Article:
Lg2 names Jason Chaney VP strategy

The Quebec agency bulks up on talent with an eye to opening a Toronto office.
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Montreal-based Lg2 has hired Jason Chaney as its new VP of strategy. The agency brings in Chaney – best known as the architect of the internationally recognized “Your Questions” McDonald’s Canada campaign at DDB Canada – as it attempts to win more business outside of Quebec and lays plans to open a Toronto office.

“I honestly can’t tell you when we’ll be opening shop in Toronto, but for sure this is in our plans,” says Mathieu Roy, VP managing director, Lg2. “We’re investing in brains and talent before we even worry about the location.”

Chaney’s mandate is to boost Lg2′s profile and win more work in the rest of Canada, which currently makes up about  a third of the agency’s business, including nationwide work for Bell and Desjardins. Earlier this summer, Lg2 hired Toronto-native Stuart Macmillan as a creative director to assist in this process. He previously worked at agencies in Europe and most recently in Montreal as a creative director with Palm+Havas.

“We’re already experiencing interesting growth on a national scale,” says Roy. “Jason has the perfect CV to help accelerate that process.”

Roy says the agency has not set a date for opening the new office, but that Chaney would be involved in the undertaking. He added that Lg2 will now start searching for a creative director to work in the proposed Toronto office.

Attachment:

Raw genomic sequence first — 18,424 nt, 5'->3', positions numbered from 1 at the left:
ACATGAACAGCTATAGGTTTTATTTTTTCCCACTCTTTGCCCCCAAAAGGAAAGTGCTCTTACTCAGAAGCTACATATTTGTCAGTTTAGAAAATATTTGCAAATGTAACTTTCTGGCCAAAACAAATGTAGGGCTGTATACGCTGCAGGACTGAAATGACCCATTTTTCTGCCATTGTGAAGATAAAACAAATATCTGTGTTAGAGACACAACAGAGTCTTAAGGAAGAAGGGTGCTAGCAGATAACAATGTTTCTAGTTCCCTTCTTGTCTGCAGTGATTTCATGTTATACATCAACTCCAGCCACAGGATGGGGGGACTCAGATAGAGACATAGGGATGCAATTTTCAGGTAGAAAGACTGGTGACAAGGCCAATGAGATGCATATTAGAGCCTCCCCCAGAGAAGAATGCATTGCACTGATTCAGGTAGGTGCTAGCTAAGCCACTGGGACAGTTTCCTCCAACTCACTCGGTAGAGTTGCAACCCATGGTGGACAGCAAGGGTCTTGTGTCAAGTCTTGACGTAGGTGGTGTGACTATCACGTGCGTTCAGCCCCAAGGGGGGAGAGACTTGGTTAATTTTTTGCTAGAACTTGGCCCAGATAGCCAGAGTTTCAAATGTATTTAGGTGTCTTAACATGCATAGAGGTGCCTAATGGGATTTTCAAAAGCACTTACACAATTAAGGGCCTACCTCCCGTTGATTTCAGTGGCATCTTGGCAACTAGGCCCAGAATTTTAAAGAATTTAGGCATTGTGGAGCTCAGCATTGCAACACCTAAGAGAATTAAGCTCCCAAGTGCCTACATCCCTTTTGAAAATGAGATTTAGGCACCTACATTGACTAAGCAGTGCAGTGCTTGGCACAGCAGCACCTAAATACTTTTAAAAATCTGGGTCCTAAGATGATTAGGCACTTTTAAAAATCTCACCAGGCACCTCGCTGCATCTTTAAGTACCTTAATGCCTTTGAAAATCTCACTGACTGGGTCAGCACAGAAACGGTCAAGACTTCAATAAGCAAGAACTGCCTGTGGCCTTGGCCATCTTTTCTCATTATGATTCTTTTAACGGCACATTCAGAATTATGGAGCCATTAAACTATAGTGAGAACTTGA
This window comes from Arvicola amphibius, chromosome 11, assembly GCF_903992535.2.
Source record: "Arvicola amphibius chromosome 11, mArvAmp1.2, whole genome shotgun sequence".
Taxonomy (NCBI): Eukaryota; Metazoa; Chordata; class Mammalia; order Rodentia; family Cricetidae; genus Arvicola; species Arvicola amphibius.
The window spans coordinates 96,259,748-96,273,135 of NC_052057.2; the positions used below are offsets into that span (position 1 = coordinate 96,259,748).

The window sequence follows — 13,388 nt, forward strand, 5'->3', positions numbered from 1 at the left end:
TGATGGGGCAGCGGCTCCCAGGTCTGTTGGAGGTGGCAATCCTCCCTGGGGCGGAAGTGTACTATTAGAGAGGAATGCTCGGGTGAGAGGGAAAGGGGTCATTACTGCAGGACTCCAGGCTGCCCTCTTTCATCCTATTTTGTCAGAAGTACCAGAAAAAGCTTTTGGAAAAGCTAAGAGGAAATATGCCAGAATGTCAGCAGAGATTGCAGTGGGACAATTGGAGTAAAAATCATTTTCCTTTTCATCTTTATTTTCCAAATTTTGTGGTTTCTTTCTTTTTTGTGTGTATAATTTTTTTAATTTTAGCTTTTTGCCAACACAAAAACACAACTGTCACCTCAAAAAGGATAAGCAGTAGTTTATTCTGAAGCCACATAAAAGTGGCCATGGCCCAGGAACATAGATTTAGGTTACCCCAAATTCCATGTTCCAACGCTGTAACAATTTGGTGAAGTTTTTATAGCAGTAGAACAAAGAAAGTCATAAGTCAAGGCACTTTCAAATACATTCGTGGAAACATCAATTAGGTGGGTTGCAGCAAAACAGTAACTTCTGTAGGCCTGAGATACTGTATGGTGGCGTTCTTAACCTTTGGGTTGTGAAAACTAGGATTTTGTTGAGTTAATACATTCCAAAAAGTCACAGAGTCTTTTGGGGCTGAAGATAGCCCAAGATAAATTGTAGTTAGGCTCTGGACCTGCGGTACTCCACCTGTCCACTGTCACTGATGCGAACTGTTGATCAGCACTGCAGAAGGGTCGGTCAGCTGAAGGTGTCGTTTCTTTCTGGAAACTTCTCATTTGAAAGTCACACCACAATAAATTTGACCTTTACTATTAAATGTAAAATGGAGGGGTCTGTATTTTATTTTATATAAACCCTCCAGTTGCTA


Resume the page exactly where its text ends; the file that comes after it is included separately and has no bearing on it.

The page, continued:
Chaney grew up in Calgary and has been working at agencies in Toronto for the past 10 years. He was previously a VP of strategy at Tribal DDB. Over the next year he will work with Anne-Marie Leclair, partner and vice-president at Lg2, in leading a strategy group of about 13 people in Montreal (about 10% of the agency’s staff), which he says is quite large compared with many agencies in Toronto. So far he has helped work on a successful pitch for Country Style, an account whose work will be specific to the Ontario market.

“Lg2 is doing some exceptional work and I love what’s happening from a creative standpoint,” says Chaney. “There’s some great work coming out of the Montreal market in general that I believe translates well into a new era of consumer communications.”

Chaney has been taking intensive French classes since arriving in Montreal and says he has sat in on some meetings in French and tries to correspond with colleagues in French as much as possible. He hopes that immersion in French-speaking Canada will provide some insight on both similarities and differences between the two languages. “I’d like to identify opportunities to create more cohesive campaigns across Canada,” he says. “I think it’s an opportunity to find some commonalities and leverage that to create some great work for all of the country.”